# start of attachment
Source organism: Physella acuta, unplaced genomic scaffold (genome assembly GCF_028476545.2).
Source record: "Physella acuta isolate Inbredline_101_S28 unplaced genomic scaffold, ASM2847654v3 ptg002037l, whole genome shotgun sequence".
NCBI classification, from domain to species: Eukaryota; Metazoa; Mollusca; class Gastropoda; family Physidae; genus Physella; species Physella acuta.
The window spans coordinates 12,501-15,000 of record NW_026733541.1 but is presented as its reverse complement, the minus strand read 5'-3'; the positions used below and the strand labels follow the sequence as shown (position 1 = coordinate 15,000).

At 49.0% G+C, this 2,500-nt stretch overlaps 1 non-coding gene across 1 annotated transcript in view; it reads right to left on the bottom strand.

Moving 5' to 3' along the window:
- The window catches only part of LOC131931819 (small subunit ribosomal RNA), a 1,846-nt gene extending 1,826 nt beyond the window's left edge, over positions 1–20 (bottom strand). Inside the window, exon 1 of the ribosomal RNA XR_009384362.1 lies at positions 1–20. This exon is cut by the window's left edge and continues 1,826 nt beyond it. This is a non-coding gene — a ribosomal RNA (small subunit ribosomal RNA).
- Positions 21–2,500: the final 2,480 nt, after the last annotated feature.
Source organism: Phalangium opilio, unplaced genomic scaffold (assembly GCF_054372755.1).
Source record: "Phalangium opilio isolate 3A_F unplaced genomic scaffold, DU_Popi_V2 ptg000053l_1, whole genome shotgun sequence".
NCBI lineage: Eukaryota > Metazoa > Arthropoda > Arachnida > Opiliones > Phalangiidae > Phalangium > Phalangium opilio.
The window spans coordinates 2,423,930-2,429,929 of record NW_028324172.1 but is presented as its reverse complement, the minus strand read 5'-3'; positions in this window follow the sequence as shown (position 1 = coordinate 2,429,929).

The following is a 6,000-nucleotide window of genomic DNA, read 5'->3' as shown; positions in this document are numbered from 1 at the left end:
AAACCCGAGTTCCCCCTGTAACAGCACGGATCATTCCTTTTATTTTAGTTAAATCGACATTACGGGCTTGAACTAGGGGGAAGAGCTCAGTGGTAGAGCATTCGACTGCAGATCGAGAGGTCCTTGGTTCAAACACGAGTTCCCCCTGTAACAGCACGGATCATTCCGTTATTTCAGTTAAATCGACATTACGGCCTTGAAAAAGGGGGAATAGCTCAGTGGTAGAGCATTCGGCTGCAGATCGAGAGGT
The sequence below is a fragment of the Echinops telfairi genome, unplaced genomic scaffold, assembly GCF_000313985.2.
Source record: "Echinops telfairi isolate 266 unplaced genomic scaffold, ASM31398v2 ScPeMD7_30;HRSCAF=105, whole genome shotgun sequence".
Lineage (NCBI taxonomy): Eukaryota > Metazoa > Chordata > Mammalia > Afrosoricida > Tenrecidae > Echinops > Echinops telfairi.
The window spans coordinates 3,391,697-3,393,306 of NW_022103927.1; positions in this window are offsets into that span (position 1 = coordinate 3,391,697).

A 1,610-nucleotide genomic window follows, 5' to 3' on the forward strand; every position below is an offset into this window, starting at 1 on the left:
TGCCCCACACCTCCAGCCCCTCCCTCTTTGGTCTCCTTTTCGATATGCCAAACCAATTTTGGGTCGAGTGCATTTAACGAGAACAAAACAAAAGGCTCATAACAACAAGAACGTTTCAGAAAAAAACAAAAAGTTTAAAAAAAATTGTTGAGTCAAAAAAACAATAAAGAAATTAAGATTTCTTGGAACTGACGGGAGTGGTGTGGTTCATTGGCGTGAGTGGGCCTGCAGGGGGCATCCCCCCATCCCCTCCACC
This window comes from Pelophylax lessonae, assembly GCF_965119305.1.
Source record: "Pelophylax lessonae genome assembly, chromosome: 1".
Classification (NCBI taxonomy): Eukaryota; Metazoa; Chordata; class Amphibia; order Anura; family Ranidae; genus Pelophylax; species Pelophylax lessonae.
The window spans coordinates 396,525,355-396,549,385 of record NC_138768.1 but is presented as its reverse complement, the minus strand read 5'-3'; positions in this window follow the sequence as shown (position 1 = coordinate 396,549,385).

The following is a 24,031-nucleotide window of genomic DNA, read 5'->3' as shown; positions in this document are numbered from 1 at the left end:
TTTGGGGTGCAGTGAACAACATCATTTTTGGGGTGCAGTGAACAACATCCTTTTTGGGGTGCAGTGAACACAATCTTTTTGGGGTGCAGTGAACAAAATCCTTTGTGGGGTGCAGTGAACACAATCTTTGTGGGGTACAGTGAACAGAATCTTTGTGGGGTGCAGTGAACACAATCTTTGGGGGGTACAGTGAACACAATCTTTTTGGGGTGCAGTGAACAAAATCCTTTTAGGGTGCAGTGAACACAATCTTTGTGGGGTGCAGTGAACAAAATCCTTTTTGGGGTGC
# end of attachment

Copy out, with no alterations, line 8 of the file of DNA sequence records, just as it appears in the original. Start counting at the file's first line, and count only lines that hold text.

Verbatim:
- Positions 21–2,500: the final 2,480 nt, after the last annotated feature.